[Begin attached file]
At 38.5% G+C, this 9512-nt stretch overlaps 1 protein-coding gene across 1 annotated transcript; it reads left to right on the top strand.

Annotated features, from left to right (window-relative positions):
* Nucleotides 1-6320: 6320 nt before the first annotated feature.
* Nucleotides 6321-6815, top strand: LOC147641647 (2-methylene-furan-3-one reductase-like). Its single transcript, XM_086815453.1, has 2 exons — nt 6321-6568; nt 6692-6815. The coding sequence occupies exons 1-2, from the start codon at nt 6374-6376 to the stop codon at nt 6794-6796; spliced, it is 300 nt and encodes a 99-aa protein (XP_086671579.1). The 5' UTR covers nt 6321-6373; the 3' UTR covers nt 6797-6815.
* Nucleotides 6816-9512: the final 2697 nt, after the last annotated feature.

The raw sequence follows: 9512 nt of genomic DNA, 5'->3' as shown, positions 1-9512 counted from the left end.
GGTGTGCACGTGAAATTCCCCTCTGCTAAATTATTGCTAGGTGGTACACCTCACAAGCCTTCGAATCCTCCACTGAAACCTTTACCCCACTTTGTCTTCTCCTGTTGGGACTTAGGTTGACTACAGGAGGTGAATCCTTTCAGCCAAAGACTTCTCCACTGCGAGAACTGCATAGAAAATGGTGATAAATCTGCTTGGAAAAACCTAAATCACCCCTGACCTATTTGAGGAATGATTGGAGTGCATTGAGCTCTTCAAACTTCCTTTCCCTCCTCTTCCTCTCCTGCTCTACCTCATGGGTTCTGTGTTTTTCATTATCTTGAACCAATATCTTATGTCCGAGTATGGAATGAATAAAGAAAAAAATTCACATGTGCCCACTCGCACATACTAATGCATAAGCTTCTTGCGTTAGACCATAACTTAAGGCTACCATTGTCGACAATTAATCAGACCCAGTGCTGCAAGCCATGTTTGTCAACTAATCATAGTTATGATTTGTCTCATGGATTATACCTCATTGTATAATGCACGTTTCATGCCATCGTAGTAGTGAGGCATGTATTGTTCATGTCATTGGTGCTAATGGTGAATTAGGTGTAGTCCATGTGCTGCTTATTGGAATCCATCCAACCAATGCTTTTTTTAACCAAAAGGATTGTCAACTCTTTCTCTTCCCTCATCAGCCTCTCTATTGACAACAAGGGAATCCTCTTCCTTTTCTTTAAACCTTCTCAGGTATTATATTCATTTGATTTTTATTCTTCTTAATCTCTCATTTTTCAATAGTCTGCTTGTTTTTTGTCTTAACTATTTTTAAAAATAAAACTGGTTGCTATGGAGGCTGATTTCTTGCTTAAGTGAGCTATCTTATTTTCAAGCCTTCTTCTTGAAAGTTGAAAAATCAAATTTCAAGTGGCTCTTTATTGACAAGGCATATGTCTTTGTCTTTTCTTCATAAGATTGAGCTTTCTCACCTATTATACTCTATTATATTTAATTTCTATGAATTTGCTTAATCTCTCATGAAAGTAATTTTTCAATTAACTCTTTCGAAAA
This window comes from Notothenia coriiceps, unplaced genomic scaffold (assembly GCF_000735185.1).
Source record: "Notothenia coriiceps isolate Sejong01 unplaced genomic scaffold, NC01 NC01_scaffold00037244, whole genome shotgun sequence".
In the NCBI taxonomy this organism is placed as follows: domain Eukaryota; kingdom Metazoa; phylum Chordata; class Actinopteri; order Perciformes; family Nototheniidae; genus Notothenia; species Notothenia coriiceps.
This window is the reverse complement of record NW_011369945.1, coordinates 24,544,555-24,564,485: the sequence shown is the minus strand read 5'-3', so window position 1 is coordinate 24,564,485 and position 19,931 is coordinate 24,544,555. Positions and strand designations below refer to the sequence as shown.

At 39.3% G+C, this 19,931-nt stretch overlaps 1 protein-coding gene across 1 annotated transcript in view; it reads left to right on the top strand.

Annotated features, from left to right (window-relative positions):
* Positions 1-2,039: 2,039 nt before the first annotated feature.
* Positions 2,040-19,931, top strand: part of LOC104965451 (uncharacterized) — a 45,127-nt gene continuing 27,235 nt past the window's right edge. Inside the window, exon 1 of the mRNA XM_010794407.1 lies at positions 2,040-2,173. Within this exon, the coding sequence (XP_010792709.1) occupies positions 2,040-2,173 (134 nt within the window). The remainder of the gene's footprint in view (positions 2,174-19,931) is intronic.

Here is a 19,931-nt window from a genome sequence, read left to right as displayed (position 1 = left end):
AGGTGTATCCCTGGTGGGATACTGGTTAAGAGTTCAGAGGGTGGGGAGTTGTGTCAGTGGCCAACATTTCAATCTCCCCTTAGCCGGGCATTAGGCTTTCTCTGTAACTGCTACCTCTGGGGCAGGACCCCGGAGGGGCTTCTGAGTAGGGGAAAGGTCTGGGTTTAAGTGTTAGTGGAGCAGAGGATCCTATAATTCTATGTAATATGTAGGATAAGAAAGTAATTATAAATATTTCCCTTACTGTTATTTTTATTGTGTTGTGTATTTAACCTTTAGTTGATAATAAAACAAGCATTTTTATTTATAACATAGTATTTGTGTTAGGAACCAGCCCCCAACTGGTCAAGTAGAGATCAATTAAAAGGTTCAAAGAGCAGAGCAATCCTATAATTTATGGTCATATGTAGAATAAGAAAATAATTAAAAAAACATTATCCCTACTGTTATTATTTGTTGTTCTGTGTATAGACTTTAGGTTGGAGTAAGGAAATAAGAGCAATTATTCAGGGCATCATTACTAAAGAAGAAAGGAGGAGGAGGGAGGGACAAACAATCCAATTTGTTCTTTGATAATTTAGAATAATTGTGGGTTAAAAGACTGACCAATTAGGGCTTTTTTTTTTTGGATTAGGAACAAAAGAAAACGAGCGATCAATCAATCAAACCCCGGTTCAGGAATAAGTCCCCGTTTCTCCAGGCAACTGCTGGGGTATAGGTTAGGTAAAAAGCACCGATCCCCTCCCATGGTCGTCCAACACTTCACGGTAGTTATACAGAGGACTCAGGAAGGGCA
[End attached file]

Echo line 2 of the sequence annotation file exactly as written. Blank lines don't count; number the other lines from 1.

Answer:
Annotated features, from left to right (window-relative positions):